Can we dodge a recession? Many consumers feel poor

Business was already down at the Muddy Cup Coffee House this year. Now, Jim Svetz, owner of nine coffee shops in Upstate New York, fears things are only going to get worse.

Consumers "see the news, it's big news, it ends up being on the major news channels, and then everyone becomes worried, and it affects their spending," Svetz says. "It's very tough out here."

The U.S. economy has largely been resilient since the financial turmoil began more than a year ago, continuing to grow, albeit at a more subdued pace than in prior years. While some economists predicted the economy was headed for recession, others expected the USA would stay above water. But many economists think the latest chapter in the credit crunch saga, despite the government actions, will be too much for the economy to take, finally driving the USA into its first official downturn in seven years. Action by government in recent days may only soften the already heavy blow.

"The economy is set on a course for a deeper recession" after the last few weeks, says Allen Sinai, president of Decision Economics. He predicts the unemployment rate will climb to near 7.0% from 6.1% in August.

"We're in a danger period for the next six or eight months," until house prices are expected to bottom, Carnegie Mellon economics professor Marvin Goodfriend says.

Recession is no sure thing, though. The market turmoil has led to a few developments that could keep the economy growing. Petroleum prices have fallen sharply from their July peak amid expectations for decreased demand in a slowing economy. And mortgage rates have fallen, making it easier for creditworthy customers to refinance their mortgages and reduce their payments.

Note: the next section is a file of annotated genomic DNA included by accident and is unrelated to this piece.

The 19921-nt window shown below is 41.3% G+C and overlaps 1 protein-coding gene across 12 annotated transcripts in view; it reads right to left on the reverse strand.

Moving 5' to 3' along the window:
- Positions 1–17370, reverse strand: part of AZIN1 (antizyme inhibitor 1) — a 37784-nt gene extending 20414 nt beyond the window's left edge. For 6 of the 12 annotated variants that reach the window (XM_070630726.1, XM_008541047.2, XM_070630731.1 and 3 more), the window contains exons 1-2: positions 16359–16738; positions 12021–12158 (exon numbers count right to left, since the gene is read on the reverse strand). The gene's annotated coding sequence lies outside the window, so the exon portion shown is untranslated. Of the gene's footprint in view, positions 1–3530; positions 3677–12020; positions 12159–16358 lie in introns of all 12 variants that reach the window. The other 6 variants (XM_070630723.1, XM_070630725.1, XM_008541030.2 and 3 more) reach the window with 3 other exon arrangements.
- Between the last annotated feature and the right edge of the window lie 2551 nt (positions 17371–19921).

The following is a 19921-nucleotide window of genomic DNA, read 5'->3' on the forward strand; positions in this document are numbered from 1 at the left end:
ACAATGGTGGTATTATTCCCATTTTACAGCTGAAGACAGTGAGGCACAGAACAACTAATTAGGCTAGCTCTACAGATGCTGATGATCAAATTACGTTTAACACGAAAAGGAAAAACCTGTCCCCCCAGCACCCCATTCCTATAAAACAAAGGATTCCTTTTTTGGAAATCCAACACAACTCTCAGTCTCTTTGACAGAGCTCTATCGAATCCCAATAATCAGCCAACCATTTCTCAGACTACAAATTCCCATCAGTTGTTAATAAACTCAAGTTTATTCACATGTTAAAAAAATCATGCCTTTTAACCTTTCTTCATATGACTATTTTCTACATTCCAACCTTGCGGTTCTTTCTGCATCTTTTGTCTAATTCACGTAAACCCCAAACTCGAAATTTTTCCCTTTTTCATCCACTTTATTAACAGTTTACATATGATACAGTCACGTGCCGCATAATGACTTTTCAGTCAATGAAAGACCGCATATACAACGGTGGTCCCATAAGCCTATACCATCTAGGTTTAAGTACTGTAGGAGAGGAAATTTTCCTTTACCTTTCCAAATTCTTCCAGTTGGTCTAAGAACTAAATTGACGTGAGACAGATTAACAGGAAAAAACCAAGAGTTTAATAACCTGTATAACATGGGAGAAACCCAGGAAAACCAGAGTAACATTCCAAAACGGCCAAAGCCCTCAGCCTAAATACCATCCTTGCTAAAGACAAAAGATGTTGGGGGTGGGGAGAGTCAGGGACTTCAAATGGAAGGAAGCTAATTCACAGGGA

"There are a lot of offsetting things going on here," JPMorgan Chase senior economist James Glassman says, noting that for the past year consumers have kept spending despite the broader financial issues.

Before last week's market upheaval, the U.S. economy was already slowing substantially during the second half of the year as a drop in consumer spending and an easing in export growth provides less support. Housing continues to act as a drag. Employers are consistently shedding jobs.

The stock market has lost $3.5 trillion of its value since its most recent peak last October. And Americans have seen more than $1 trillion in real estate wealth disappear from the peak hit a year ago, according to Moody's Economy.com.

Now, the frenzy in financial markets has led to the bankruptcy filing of investment bank Lehman Bros., government takeovers of Fannie Mae, Freddie Mac and insurer AIG, and a $700 billion proposal to shift bad bank assets to government.

Those actions could take a toll on confidence as Americans are bombarded with headlines of an economy under duress, people worrying about their money and investors yanking cash out of what were previously considered safe investments. In addition, credit is expected to become even tighter, making it harder for companies and individuals to access the cash needed to make investments and everyday purchases.

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